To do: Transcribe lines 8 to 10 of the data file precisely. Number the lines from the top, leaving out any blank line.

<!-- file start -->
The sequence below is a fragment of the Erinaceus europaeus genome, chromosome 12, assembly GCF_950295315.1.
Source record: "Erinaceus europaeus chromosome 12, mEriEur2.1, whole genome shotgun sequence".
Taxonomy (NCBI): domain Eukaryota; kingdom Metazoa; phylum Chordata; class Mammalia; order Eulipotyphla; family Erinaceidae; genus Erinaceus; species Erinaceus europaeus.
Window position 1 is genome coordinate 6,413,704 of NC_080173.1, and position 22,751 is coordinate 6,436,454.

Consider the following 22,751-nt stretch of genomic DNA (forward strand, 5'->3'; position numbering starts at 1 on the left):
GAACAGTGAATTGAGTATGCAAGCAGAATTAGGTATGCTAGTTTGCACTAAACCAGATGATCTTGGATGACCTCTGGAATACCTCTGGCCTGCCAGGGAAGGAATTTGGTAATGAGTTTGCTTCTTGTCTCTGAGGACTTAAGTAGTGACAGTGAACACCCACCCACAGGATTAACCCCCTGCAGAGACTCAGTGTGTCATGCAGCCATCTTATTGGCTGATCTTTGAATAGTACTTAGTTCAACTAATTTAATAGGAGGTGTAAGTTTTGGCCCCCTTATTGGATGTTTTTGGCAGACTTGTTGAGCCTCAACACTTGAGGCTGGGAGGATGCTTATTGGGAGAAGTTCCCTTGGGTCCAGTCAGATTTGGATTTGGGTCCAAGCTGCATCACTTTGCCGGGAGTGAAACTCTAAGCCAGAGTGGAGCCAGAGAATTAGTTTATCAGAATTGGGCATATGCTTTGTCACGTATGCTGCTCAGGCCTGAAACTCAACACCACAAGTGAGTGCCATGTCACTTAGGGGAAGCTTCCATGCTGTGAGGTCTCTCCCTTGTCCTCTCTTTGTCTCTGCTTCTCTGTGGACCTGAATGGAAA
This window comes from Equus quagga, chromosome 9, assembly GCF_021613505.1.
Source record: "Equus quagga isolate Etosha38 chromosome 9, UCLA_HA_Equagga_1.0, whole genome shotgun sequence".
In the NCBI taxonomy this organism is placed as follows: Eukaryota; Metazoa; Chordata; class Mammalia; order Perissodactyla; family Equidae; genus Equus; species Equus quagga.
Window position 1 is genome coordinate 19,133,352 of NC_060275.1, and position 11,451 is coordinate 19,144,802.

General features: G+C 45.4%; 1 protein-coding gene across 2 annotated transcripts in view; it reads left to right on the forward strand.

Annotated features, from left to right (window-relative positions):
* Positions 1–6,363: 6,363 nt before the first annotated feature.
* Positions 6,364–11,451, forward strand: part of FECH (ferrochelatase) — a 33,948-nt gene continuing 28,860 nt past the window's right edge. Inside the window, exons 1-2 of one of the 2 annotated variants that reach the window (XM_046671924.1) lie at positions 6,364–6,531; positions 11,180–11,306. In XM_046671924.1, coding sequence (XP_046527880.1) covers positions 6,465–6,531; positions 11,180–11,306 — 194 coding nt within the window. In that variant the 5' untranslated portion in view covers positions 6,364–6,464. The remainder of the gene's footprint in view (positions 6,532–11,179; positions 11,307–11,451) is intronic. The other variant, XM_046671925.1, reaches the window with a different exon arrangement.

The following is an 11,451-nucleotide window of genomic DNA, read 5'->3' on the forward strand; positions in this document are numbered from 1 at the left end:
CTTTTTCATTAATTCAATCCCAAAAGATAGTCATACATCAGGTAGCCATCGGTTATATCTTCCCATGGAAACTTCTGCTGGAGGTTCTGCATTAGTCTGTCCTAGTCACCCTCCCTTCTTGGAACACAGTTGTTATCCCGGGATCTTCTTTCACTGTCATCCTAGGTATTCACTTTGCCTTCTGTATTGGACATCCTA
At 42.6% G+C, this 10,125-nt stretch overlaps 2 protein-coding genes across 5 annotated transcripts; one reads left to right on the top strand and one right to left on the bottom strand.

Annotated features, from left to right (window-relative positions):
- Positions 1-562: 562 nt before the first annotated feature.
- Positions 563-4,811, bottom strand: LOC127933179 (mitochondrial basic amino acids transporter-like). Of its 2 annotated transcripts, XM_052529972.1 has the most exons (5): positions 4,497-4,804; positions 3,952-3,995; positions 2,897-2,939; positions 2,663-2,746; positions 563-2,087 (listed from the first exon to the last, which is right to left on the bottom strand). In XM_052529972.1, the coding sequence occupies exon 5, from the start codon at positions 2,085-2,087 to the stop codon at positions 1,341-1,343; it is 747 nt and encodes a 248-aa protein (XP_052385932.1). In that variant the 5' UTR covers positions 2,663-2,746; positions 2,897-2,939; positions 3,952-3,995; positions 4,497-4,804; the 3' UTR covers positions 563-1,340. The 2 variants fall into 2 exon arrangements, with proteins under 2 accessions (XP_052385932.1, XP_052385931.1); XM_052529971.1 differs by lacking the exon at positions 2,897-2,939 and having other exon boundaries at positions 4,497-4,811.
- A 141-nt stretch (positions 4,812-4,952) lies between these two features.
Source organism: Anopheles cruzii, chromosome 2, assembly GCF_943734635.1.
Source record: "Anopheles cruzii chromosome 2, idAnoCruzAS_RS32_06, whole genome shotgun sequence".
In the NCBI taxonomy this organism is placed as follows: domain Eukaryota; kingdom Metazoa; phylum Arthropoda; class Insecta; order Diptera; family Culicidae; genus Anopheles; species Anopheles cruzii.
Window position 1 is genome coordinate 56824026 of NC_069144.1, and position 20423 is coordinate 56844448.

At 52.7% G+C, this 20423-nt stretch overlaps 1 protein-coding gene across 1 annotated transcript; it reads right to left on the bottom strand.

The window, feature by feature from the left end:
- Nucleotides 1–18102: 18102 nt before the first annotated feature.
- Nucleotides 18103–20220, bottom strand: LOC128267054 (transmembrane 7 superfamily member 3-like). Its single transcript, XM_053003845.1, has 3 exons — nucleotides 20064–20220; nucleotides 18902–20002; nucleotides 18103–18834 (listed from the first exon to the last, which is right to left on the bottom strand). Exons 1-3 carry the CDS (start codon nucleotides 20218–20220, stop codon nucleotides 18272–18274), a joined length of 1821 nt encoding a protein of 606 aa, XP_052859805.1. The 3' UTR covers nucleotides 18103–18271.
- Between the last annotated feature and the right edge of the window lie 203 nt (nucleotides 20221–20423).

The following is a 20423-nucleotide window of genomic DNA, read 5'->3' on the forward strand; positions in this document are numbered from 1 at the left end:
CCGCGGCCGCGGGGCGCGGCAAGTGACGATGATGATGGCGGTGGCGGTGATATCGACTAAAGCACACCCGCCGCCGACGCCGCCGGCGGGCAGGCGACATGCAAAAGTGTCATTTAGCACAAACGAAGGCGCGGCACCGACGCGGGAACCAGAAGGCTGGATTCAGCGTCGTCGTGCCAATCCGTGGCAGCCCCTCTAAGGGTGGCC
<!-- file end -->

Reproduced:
Source record: "Equus quagga isolate Etosha38 chromosome 9, UCLA_HA_Equagga_1.0, whole genome shotgun sequence".
In the NCBI taxonomy this organism is placed as follows: Eukaryota; Metazoa; Chordata; class Mammalia; order Perissodactyla; family Equidae; genus Equus; species Equus quagga.
Window position 1 is genome coordinate 19,133,352 of NC_060275.1, and position 11,451 is coordinate 19,144,802.